What’s in store for electric vehicles in Ontario: Greig Mordue weighs in

A closeup of an electric vehicle plugged in

Ontario’s first large-scale electric vehicle battery manufacturing plant, announced in March, is a “grand slam” and a very positive move forward for Canada, engineering professor Greig Mordue says.

The almost $5 billion joint venture deal between Stellantis and LG Energy Solution will see a new plant in Windsor operational by 2025, creating 2,500 jobs.

“This is a grand slam,” said Mordue, associate professor and chair of ArcelorMittal Chair in Advanced Manufacturing Policy, who appeared on a panel discussion about the future of electric vehicles in Ontario on TVO’s The Agenda.

There were any number of reasons for this deal not to land in Canada, including high labour costs and being a relatively small market compared to the U.S., Mordue noted.

Data puts the percentage of electric vehicle drivers in Canada at between five and ten per cent.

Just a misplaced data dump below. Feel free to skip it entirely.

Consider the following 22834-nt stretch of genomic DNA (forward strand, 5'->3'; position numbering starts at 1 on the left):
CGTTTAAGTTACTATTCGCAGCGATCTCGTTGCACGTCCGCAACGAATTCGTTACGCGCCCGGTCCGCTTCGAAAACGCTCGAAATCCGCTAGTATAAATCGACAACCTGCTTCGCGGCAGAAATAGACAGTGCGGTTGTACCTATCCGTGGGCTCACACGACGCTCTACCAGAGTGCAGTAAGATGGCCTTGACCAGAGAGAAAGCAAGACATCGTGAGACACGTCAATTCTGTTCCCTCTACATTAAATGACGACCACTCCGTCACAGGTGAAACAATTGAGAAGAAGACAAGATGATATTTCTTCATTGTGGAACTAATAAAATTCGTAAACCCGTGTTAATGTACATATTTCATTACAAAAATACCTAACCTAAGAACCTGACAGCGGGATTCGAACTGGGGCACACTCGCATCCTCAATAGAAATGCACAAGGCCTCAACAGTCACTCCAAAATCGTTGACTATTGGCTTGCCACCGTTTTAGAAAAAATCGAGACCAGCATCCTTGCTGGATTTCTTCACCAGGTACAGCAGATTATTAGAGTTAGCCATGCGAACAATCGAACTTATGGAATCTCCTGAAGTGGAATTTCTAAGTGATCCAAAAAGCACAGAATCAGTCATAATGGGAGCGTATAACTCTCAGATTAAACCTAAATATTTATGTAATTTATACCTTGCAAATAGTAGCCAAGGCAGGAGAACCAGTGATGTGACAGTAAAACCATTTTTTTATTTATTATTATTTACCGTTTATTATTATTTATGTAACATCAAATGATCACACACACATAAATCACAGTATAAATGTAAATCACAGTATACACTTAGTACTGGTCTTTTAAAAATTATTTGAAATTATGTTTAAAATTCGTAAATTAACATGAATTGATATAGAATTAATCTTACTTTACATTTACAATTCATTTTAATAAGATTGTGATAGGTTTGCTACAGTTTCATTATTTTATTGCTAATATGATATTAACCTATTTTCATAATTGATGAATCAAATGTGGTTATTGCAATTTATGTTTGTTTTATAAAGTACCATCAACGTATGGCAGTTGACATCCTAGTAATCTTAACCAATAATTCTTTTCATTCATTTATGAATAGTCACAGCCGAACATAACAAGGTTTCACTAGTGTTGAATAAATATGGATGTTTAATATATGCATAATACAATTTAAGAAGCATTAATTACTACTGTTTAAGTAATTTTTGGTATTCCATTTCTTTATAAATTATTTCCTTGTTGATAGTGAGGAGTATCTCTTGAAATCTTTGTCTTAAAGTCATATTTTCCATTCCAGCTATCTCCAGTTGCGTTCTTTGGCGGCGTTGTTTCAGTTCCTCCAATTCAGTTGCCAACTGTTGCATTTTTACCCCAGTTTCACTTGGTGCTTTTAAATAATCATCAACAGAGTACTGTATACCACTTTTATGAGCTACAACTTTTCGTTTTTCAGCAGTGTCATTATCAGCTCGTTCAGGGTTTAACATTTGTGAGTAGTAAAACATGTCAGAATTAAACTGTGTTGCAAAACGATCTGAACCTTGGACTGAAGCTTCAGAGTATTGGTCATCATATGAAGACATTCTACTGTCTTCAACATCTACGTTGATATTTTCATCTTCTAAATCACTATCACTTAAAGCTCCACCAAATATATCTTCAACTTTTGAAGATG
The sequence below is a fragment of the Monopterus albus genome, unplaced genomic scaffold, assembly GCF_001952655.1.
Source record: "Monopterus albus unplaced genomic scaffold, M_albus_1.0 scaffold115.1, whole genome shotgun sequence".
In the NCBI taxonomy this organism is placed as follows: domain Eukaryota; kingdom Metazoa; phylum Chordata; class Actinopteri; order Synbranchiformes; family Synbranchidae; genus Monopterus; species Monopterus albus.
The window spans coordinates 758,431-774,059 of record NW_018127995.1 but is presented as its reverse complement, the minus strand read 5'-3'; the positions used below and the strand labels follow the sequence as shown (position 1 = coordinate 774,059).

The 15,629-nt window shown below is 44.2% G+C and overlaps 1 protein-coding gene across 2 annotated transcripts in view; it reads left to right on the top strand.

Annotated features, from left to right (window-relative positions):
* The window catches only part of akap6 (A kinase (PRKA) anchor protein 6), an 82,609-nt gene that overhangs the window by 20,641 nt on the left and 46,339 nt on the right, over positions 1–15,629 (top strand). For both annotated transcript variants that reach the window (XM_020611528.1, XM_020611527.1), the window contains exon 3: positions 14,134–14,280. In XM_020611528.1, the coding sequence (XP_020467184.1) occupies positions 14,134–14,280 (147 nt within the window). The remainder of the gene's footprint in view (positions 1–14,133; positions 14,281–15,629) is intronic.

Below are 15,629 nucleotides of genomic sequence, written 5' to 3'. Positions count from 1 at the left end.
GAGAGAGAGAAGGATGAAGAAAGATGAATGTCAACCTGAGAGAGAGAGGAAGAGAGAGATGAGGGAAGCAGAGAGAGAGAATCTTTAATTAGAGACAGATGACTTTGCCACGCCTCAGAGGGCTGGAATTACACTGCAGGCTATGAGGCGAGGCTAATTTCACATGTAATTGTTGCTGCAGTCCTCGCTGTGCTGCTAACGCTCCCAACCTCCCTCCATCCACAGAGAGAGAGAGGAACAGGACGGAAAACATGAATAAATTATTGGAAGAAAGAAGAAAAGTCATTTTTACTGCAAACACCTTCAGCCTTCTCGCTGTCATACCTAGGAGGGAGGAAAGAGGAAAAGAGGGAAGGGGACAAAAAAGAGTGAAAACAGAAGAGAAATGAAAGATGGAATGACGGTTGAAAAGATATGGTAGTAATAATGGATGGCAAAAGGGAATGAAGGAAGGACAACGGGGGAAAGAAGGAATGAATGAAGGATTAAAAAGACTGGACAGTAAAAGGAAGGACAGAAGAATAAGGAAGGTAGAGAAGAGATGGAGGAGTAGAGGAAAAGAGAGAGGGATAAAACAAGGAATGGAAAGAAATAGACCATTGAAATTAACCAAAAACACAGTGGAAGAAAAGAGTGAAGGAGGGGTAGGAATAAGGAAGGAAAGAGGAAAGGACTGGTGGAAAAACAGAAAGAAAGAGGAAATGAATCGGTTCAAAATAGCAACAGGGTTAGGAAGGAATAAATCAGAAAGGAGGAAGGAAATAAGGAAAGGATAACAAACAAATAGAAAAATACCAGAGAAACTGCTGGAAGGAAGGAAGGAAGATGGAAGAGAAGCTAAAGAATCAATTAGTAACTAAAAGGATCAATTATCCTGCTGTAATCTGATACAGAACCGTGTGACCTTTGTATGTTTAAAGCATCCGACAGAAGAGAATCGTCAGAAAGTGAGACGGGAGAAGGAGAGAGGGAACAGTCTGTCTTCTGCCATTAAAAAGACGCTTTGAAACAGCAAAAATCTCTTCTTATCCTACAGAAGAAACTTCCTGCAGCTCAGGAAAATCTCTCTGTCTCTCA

“The reality is that Canadians and Ontarians are not buying electric vehicles because Canadians and Ontarians buy vehicles that are in the $35,000 or $40,000 range and the vehicles that the manufacturers are offering right now are at the top end of that,” Mordue said.

The electric vehicles on offer are closer to $55,000 to $65,000, or even more.

“What’s being offered in Canada is not what the market wants right now,” he explained.

The new plant may help bring those prices down, but there is concern about finding people to fill the 2,500 jobs.

“We’ve got lots of people here, but do they want to work in manufacturing in general and automotive manufacturing in particular?” Mordue said, noting automotive jobs used to be top-notch with great pay, benefits and pension. But many of those things have been scaled back over the last few decades.

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